The Journey Begins
21 Sep 2010
Location: Melbourne to Pooncarie
Instead of camels the 2010 Burke and Wills Environmental Expedition is using two Mitsubishi Pajeros to travel from Melbourne to the Gulf of Carpentaria to commemorate the 150th anniversary of the original 1860 exploring party which was the first to cross the continent of Australia.
“Having used the Pajero to cross Australia myself on family trips since the nineteen eighties, I know they are reliable”, Dr. Jonathan King, the expedition leader told journalists on August 20. This was the date the team departed from Melbourne’s Royal Park, 150 years to the day that Burke and Wills left from the same spot with their camels.
“As a father of four young children I drove our trusty “Pajo” as the kids called it from Melbourne to Ayres Rock and then right up to Kakadu and deep into Aboriginal territory” said Dr. King “and some days we drove 1000 kilometres a day on back roads without seeing another car – so we had to have faith in the vehicle”.
Speaking at the 20 August departure expedition patron Jack Thompson said the environmental expedition is “a timely audit of the countryside which will enable us to see just how much the bush has altered since Burke and Wills reported on the outback 150 years earlier”. Thompson who played the role of Burke in the 1985 classic film “Burke and Wills” said Wills had written a very descriptive diary which Dr. King and his team would use as a basis for comparison. He explained “The bush needs friends, as we have used it pretty hard in the last 150 years and we have to make sure we can use it productively for another 150 years”.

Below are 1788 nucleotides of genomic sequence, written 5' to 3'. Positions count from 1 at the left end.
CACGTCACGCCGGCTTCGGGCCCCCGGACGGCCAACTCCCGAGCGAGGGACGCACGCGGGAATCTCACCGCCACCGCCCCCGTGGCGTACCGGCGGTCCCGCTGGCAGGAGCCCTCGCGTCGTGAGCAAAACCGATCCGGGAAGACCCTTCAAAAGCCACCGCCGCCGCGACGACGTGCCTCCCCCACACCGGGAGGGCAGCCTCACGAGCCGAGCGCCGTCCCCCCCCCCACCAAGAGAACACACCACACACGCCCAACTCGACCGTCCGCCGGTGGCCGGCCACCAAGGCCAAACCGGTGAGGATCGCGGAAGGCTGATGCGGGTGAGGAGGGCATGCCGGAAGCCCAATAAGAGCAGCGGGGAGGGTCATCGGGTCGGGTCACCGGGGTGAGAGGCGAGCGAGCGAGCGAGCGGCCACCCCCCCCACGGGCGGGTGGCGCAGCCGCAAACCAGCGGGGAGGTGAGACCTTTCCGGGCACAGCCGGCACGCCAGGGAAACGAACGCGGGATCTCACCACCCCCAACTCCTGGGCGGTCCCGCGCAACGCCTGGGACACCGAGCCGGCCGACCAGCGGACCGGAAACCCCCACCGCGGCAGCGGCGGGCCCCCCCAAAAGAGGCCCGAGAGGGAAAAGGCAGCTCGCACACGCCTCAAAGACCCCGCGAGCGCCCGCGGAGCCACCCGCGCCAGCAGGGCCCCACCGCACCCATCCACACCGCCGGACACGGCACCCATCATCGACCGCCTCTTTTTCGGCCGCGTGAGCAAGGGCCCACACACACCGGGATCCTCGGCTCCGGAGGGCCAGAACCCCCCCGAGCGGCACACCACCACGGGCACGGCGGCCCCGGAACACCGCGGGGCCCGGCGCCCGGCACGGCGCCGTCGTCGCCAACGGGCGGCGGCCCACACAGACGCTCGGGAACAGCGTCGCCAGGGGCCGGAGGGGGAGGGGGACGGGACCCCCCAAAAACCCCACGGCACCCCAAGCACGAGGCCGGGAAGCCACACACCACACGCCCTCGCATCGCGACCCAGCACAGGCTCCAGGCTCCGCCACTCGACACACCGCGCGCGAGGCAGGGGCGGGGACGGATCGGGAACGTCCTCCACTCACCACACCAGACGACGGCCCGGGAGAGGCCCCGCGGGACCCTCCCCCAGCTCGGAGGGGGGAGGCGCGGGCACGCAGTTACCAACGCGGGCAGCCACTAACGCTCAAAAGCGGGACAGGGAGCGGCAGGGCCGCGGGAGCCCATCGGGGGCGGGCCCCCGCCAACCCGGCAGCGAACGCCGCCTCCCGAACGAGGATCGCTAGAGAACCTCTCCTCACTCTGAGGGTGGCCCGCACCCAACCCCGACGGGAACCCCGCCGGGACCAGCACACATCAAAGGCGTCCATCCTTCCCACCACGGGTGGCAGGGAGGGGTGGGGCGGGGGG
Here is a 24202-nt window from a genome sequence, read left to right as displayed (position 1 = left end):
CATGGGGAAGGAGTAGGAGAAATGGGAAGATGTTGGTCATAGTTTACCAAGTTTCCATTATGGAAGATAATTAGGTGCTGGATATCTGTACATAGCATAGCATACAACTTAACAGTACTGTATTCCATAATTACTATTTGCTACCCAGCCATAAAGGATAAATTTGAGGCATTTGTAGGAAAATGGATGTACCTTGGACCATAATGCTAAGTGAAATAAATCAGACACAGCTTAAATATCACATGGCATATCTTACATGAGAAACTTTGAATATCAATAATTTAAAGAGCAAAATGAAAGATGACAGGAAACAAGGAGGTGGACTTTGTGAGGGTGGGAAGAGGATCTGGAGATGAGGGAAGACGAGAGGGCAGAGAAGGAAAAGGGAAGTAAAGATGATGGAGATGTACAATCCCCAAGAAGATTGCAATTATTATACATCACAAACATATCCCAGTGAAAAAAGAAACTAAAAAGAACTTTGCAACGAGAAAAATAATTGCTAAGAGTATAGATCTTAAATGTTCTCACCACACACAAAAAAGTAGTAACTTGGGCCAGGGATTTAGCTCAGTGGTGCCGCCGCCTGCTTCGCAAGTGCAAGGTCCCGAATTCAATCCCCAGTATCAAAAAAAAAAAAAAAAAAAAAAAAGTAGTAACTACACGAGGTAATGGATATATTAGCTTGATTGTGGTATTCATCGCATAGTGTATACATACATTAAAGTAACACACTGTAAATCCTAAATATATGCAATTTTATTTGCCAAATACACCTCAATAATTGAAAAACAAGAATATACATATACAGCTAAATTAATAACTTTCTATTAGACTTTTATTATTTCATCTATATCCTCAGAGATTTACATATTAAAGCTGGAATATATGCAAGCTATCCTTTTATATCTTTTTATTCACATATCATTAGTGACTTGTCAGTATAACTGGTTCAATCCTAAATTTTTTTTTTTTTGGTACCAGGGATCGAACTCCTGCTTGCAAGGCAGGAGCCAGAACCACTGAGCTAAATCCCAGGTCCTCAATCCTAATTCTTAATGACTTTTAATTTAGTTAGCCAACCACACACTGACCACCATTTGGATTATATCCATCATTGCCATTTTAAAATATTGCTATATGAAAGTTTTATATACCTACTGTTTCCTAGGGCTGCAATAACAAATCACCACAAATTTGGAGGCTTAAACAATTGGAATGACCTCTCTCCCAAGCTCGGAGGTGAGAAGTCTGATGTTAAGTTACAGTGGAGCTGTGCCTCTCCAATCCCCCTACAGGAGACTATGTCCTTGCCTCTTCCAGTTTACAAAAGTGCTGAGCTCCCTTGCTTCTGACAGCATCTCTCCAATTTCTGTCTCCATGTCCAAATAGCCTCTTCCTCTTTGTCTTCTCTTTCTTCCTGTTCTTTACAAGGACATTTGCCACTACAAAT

The famous actor also said there were many environmental issues to be examined along the 1860 track including feral pests like rabbits, foxes, pigs, goats, camels and cane toads all causing damage to the soil. It was time, he said, to repair the outback along the track of Burke and Wills and replant trees and vegetation to keep the topsoil intact so that it does not blow dust storms onto Sydney like it did in September 2009.